Texas Another World Texas Tales For the Liberty of Texas

For the Liberty of Texas

For the Liberty of Texas
Catalog # SKU3717
Publisher Texas National Press
Weight 1.00 lbs
Author Name Edward Stratemeyer
ISBN 10: 0000000000
ISBN 13: 0000000000000


For the
Liberty of Texas

Edward Stratemeyer

Primarily the struggle of the Texans for freedom did not form a part of our war with Mexico, yet this struggle led up directly to the greater war to follow, and it is probably a fact that, had the people of Texas not at first accomplished their freedom, there would have been no war between the two larger republics.

Larger Print, 12 point font; Illustrated



The history of Texas and her struggle for liberty is unlike that of any other State in our Union, and it will be found to read more like a romance than a detail of facts. Here was a territory, immense in size, that was little better than a wilderness, a territory gradually becoming settled by Americans, Mexicans, Spaniards, French, and pioneers of other nations, a territory which was the home of the bloodthirsty Comanche and other Indians, and which was overrun with deer, buffalo, and the wild mustang, and which was, at times, the gathering ground for the most noted desperadoes of the southwest.

This territory formed, with Coahuila, one of the States of Mexico, but the government was a government in name only, and the people of Texas felt that it was absolutely necessary that they withdraw from the Mexican Confederation, in order to protect themselves, their property, and their individual rights, for, with the scheming Mexicans on one side of them, and the murderous Indians on the other, nothing was safe from molestation.

The contest was fought largely by men who knew little or nothing of the art of war, but men whose courage was superb. At first only defeat stared the intrepid band in the face, and hundreds were lost at the Alamo, at the massacre of Goliad, and elsewhere, but then there came upon the scene the figure of the dashing and daring General Sam Houston, and under his magnetic leadership the army of the Mexican general, Santa Anna, was routed utterly, and the liberty of Texas was secured beyond further dispute.


The Home On The Frontier.

"Dan! Dan! Come quick and see what I brought down with the gun!"

"Why, Ralph, was that you I heard shooting? I thought it was father."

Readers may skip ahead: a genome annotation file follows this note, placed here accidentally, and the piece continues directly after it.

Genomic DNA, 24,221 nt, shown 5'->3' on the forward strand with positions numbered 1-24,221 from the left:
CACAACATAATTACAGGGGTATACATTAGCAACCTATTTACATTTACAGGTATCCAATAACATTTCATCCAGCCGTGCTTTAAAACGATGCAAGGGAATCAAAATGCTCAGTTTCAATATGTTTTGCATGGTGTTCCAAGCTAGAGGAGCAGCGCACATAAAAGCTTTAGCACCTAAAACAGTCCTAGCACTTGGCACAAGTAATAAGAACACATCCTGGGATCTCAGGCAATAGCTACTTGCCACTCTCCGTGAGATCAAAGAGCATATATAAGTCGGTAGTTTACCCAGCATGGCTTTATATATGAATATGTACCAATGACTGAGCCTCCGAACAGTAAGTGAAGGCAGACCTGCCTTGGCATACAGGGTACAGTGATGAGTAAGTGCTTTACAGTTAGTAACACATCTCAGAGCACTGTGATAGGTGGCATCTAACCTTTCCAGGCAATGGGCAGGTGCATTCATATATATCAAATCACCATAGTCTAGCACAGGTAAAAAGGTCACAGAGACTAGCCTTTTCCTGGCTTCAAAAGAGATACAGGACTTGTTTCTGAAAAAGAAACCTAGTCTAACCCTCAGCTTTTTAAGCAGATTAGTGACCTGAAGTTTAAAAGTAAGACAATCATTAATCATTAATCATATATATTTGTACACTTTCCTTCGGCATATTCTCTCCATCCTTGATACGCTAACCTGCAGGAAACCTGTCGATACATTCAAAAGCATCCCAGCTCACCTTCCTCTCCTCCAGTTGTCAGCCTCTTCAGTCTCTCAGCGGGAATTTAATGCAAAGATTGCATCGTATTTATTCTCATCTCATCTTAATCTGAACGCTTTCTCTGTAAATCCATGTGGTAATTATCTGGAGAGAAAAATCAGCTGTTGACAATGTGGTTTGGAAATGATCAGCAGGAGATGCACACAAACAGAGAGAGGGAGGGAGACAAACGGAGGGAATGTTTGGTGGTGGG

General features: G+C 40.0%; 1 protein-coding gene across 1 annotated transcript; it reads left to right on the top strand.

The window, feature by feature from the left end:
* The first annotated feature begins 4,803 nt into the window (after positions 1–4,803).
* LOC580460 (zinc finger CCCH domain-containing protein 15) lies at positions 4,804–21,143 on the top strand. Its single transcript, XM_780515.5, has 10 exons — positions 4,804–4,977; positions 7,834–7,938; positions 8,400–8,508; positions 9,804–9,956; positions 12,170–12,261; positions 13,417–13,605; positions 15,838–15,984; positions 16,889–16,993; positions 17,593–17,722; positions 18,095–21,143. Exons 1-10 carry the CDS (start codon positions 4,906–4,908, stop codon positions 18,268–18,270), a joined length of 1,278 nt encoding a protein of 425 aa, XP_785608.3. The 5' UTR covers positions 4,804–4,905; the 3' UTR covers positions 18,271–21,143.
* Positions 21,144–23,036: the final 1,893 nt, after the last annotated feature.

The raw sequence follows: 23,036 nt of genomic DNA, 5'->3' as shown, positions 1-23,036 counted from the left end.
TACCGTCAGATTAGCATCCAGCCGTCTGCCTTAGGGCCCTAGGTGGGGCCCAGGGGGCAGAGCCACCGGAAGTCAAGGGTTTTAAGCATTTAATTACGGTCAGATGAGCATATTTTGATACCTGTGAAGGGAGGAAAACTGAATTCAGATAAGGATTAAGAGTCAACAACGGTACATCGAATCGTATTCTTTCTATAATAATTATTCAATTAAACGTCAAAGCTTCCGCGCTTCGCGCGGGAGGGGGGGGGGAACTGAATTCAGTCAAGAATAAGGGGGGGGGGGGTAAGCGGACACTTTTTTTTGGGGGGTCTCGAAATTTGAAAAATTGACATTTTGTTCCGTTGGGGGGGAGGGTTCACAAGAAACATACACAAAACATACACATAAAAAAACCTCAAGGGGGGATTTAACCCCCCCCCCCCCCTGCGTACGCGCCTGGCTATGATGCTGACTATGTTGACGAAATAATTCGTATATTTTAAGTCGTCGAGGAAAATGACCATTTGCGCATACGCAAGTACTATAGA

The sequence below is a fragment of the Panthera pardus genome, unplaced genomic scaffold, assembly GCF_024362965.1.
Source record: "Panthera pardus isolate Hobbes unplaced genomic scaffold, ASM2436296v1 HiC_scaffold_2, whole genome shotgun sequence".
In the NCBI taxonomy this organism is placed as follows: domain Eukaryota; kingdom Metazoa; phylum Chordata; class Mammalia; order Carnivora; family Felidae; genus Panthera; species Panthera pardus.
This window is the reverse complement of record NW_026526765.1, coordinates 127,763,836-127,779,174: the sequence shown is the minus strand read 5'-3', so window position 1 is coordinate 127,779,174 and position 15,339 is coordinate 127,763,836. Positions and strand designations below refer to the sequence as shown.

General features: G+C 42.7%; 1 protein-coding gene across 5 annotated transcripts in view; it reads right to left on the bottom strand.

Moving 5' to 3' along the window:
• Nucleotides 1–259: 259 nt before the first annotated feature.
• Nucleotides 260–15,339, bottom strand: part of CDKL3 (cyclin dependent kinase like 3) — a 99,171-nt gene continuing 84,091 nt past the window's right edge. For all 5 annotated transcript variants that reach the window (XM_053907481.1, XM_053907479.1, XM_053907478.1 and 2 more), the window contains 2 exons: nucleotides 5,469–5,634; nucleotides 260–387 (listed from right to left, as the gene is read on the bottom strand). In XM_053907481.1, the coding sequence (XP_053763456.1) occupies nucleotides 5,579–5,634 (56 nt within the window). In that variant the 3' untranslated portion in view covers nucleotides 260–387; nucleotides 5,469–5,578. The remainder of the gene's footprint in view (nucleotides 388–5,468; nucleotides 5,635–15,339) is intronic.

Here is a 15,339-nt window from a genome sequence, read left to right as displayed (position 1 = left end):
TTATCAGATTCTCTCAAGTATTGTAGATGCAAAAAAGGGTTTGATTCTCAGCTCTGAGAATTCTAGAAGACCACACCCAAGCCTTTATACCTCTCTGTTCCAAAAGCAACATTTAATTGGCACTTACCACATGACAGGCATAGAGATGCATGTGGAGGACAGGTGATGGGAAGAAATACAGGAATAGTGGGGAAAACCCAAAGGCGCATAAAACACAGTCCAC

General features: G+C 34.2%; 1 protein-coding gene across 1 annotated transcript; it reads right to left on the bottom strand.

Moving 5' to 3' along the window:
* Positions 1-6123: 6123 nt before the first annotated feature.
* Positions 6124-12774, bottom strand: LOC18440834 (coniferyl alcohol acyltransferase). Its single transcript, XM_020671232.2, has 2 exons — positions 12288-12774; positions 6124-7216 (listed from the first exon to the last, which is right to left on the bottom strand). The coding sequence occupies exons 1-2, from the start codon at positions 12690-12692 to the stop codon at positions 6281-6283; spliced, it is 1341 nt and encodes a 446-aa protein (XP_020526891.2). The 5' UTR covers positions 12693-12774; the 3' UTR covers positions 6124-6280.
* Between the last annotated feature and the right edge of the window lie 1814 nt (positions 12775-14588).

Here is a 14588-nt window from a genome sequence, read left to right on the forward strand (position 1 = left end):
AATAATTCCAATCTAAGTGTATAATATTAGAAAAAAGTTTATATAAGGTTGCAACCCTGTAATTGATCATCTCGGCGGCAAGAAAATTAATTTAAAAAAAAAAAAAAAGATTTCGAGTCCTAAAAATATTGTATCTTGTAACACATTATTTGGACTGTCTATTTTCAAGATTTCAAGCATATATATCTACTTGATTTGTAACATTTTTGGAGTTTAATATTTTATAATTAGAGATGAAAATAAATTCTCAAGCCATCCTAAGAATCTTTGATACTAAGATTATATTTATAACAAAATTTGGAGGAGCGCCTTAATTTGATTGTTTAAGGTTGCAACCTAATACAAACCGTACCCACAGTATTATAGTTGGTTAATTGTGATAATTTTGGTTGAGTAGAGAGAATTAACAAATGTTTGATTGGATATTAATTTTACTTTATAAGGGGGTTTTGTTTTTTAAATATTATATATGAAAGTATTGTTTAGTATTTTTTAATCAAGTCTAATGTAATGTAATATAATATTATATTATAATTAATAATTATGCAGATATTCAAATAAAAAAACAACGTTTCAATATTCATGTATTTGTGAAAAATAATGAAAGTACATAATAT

"No; I was out, down by the river bank, and I brought down the finest deer you ever set eyes on. He was under the bunch of pecan-trees, and I let him have it straight in the neck and brought him down the first crack. Now what do you think of that?"

Ralph Radbury's rather delicate face was all aglow with excitement and pardonable pride, as he spoke, leaning on his father's gun, a long, old-fashioned affair that had been in the family's possession for many years. Ralph was but a boy of eight, although years of life in the open air had given him the appearance of being older.

"What do I think?" cried Dan, who was Ralph's senior by six years. "I think you'll become a second Davy Crockett or Dan'l Boone if you keep on. It's a wonder the deer let you come so close. The wind is blowing toward the stream."

"I trailed around to the rocks where we had the tumble last winter, and then I came up as silently as a Comanche after a scalp. I was just about ready to fire when the deer took alarm, but I caught him when he raised his head, and all he gave was one leap and it was all over. Where is father? I must tell him." And Ralph looked around impatiently.

"I don't know where father is, if he isn't down by the river. I thought he went off to look up those hogs that got away last Saturday. In these times, so he says, we can't afford to lose six fat porkers."

"Perhaps those rushers who were on their way to Bexar rounded them up on the sly."

"No; father put the crowd down for honest men, and he rarely makes a mistake in judging a man, Ralph.

Either the hogs got away by themselves or else some of those sneaking Comanches have been around again."

"Oh, Dan, that puts me in mind,-when I was up at the rocks I was almost certain I saw one of the Indians farther up the river. As soon as I looked that way he dodged out of sight, so I only caught one glimpse of him-if he really was an Indian."

At his younger brother's words, Dan Radbury's face took on a look of deep concern. "You are not real sure it was an Indian?" he questioned, after a pause.

"No, but I'm pretty sure, too. But even if it was an Indian it might have been Choctaw Tom, you know." "You're wrong there, Ralph. All the Caddo Indians are friendly to the whites, and if it was Tom he wouldn't hide away after you had spotted him. More than likely it was a dirty Comanche, and if it was-well, we had better tell father about it, that's all."

"Why, you don't think--" Ralph paused, abruptly.

"I know a Comanche isn't to be trusted. Come, let us look at the deer, and let us try to find father at the same time. Is the gun loaded?"

"No." Ralph looked sheepish. "I-I was so pleased to bring down the deer I forgot all about loading again."

"Then you're not such a famous hunter, after all, Ralph. The wise man, especially in these parts, loads up before his gun-barrel has a chance to cool. Put in your load at once, and I'll bring along that Mexican escopeta father traded in for a mustang last week. I don't believe the old gun is of much account, but it will be better than nothing."

"Father wouldn't take it from the greaser if it wasn't all right. But why must we both be armed? Do you think the Indians are close by?"

"As I said before, I don't believe in trusting these bloodthirsty Comanches. Poke Stover knows them like a book, and he says they are just aching to go on the war-path, now the government is having so much trouble of its own."

208 pages - 7 x 8½ softcover

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